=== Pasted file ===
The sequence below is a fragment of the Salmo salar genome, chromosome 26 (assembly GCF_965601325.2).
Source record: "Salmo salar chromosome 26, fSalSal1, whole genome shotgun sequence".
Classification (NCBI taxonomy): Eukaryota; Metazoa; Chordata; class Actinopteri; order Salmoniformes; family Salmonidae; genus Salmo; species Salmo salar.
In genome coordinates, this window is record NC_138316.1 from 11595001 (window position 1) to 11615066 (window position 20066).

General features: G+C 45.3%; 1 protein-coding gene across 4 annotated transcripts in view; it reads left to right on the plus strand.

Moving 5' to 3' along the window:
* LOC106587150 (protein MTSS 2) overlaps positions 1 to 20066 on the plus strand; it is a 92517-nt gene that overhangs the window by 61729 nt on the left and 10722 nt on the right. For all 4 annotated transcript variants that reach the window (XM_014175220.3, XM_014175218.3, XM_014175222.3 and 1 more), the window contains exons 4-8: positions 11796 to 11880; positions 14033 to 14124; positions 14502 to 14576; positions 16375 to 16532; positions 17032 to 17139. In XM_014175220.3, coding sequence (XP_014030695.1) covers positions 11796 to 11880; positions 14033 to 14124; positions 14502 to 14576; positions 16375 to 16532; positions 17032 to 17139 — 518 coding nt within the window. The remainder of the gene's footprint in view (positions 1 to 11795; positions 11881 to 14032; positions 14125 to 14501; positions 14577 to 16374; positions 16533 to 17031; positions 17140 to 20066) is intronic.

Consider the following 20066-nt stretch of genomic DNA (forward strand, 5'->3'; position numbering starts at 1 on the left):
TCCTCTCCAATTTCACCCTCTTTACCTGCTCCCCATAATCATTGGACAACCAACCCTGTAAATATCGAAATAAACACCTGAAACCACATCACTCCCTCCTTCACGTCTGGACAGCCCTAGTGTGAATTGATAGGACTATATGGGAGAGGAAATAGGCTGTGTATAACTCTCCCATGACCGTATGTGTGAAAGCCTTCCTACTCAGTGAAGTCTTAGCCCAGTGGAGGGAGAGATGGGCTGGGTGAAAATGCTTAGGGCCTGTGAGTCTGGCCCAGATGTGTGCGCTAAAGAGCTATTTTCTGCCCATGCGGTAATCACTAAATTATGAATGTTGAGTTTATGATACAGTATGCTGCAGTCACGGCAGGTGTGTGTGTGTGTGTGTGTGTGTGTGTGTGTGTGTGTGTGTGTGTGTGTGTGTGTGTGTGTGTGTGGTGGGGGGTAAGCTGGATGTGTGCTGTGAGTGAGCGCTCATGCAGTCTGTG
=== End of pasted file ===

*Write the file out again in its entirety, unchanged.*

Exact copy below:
The sequence below is a fragment of the Salmo salar genome, chromosome 26 (assembly GCF_965601325.2).
Source record: "Salmo salar chromosome 26, fSalSal1, whole genome shotgun sequence".
Classification (NCBI taxonomy): Eukaryota; Metazoa; Chordata; class Actinopteri; order Salmoniformes; family Salmonidae; genus Salmo; species Salmo salar.
In genome coordinates, this window is record NC_138316.1 from 11595001 (window position 1) to 11615066 (window position 20066).

General features: G+C 45.3%; 1 protein-coding gene across 4 annotated transcripts in view; it reads left to right on the plus strand.

Moving 5' to 3' along the window:
* LOC106587150 (protein MTSS 2) overlaps positions 1 to 20066 on the plus strand; it is a 92517-nt gene that overhangs the window by 61729 nt on the left and 10722 nt on the right. For all 4 annotated transcript variants that reach the window (XM_014175220.3, XM_014175218.3, XM_014175222.3 and 1 more), the window contains exons 4-8: positions 11796 to 11880; positions 14033 to 14124; positions 14502 to 14576; positions 16375 to 16532; positions 17032 to 17139. In XM_014175220.3, coding sequence (XP_014030695.1) covers positions 11796 to 11880; positions 14033 to 14124; positions 14502 to 14576; positions 16375 to 16532; positions 17032 to 17139 — 518 coding nt within the window. The remainder of the gene's footprint in view (positions 1 to 11795; positions 11881 to 14032; positions 14125 to 14501; positions 14577 to 16374; positions 16533 to 17031; positions 17140 to 20066) is intronic.

Consider the following 20066-nt stretch of genomic DNA (forward strand, 5'->3'; position numbering starts at 1 on the left):
TCCTCTCCAATTTCACCCTCTTTACCTGCTCCCCATAATCATTGGACAACCAACCCTGTAAATATCGAAATAAACACCTGAAACCACATCACTCCCTCCTTCACGTCTGGACAGCCCTAGTGTGAATTGATAGGACTATATGGGAGAGGAAATAGGCTGTGTATAACTCTCCCATGACCGTATGTGTGAAAGCCTTCCTACTCAGTGAAGTCTTAGCCCAGTGGAGGGAGAGATGGGCTGGGTGAAAATGCTTAGGGCCTGTGAGTCTGGCCCAGATGTGTGCGCTAAAGAGCTATTTTCTGCCCATGCGGTAATCACTAAATTATGAATGTTGAGTTTATGATACAGTATGCTGCAGTCACGGCAGGTGTGTGTGTGTGTGTGTGTGTGTGTGTGTGTGTGTGTGTGTGTGTGTGTGTGTGTGTGTGTGTGTGGTGGGGGGTAAGCTGGATGTGTGCTGTGAGTGAGCGCTCATGCAGTCTGTG